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Books by Grigory Yavlinsky
Economics and Politics in Russia
The Center for Economic and Political Research (EPIcenter)
Nizhni Novgorod-Moscow, 1992





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As table 3 shows, the total size of budget subsidies covers a significant portion of the expenses and is rapidly increasing. A large potential growth of subsidies is related to a forthcoming oil and fuel price rise and higher grain prices. Thus local authorities are deprived of freedom of action: the total expenditures on subsidy-related expenses, social, cultural and welfare programme expenses reached 80% of all expenditures already in the first half of 1992. With a new inflation surge the region will not be able to cover these expenses. Moreover, the fact that large subsidies are available influences the behavior of people and enterprises and leads to greater expenses.

The general approach is made more specific as regards subsidies of different kinds.


These subsidies are prepared to be transferred to incomes of individuals along with the preparation for changing the scheme of financing the objects of the social infrastructure which are part of enterprises' assets.

With the Nizhni Novgorod oblast as a model, the scheme is shown in the chapter "Social Infrastructure Conversion".

As an interim solution it was suggested to single out communal services payments (separating them from the apartment rents), garbage collection and removal payment, and elevator payment, as well as to double the central heating hot water supply payment. As a result, the monthly sum of the rent and the communal services payments will on the average be 2.2 times higher and will total less than 10% of the average per capita income. A corresponding draft regulation is now under consideration by the region and city councils.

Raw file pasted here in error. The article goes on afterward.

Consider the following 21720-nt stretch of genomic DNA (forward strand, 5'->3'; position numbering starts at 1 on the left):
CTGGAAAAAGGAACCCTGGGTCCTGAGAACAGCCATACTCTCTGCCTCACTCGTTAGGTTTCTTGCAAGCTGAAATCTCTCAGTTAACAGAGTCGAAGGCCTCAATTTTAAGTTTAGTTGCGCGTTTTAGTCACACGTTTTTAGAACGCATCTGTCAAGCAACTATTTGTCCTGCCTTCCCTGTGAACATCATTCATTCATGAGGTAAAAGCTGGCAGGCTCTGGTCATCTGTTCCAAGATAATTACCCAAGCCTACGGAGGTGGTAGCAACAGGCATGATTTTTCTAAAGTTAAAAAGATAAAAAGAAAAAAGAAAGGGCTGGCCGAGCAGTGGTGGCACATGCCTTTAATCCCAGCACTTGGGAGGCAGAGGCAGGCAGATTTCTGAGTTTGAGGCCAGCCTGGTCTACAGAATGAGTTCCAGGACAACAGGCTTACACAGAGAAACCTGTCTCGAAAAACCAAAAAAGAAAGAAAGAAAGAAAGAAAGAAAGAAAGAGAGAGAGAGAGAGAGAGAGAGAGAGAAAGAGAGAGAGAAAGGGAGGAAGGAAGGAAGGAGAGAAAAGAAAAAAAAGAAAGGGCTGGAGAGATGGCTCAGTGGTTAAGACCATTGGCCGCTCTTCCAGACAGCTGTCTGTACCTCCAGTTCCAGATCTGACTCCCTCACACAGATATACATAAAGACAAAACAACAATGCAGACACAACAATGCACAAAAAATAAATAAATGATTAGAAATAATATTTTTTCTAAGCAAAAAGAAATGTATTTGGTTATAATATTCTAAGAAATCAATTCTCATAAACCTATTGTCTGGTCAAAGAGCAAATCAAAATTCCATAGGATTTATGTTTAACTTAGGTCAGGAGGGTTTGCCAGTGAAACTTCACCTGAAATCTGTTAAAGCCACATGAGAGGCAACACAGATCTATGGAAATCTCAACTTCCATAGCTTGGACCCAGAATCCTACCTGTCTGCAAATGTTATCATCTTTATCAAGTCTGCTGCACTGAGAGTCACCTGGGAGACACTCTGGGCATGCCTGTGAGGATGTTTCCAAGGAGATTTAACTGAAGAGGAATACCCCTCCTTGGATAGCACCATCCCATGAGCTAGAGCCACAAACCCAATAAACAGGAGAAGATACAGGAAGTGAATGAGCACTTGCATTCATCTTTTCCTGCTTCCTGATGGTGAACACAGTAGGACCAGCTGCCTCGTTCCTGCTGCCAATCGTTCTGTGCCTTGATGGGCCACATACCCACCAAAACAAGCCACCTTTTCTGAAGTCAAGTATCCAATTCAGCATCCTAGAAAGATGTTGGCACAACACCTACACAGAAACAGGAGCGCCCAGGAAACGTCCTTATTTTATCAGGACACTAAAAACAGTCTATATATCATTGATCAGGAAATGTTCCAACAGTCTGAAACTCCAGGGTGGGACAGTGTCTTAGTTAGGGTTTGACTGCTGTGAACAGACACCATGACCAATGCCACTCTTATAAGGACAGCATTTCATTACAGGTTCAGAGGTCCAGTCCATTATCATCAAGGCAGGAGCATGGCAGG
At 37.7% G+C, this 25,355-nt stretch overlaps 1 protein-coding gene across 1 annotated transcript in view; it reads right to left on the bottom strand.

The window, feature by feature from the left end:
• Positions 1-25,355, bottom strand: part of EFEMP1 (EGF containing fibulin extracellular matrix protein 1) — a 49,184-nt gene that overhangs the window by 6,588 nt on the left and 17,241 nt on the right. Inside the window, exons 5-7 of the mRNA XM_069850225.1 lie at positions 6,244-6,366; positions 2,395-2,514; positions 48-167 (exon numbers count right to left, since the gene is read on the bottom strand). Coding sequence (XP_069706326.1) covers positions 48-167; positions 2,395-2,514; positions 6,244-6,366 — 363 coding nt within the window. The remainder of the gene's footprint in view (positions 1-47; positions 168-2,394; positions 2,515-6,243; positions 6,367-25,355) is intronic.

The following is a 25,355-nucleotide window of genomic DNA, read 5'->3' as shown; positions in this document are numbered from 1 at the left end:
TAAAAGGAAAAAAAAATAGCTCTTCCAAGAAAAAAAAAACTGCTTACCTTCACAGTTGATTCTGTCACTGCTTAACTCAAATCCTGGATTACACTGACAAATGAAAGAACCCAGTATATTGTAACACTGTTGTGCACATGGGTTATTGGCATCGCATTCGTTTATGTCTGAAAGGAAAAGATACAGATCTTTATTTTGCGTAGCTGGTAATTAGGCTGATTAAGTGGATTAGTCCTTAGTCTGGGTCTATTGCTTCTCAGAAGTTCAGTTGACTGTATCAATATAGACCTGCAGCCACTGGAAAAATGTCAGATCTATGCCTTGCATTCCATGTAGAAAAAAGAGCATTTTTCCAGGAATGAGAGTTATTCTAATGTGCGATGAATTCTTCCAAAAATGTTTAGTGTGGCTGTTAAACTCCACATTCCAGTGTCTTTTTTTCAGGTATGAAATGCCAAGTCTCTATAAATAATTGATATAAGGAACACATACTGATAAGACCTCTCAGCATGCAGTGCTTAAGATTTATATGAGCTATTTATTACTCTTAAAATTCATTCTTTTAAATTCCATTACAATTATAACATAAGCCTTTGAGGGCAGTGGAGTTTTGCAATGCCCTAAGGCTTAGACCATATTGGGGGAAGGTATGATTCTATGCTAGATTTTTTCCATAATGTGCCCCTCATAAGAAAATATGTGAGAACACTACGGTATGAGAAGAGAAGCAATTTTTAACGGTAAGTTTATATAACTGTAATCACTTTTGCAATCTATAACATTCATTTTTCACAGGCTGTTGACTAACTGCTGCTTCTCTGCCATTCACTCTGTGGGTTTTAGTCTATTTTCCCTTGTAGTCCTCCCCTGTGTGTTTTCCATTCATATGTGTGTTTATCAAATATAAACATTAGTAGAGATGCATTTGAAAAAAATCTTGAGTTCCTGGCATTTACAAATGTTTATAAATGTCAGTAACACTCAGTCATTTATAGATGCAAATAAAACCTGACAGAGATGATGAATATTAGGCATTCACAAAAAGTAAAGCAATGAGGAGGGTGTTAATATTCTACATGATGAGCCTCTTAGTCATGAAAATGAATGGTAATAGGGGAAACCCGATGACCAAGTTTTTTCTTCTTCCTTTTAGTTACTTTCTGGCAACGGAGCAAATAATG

The region is searching for various ways of solving the problem of financing passenger motor transport.

a) The regional administration's finance department has prepared proposals to impose a transport tax on the payroll fund of city-based enterprises and organizations irrespective of their affiliation and form of property. For the period of June-September 1992 the tax rate was 2.8%. The payment sum is attributed to a product cost. The regional council has twice rejected the proposal to impose a transport tax. However, the Russian Federation Law "On the Budget System of the Russian Federation in 1992" gives the executive powers of republics, areas and regions the authority to levy such a tax, thus allowing the regional council to reconsider it.

b) Beginning in September a new fare system is implemented in the region's cities. Its introduction is related to the apparently ineffective fare system based on the use of cash-boxes and fare-coupons, with fare rates

constantly increasing (plus passenger discomfort, the growing numbers of passengers not bothering to pay fares, and substantial revenue losses).

The essence of the system elaborated by the transport department of the region's administration is as follows: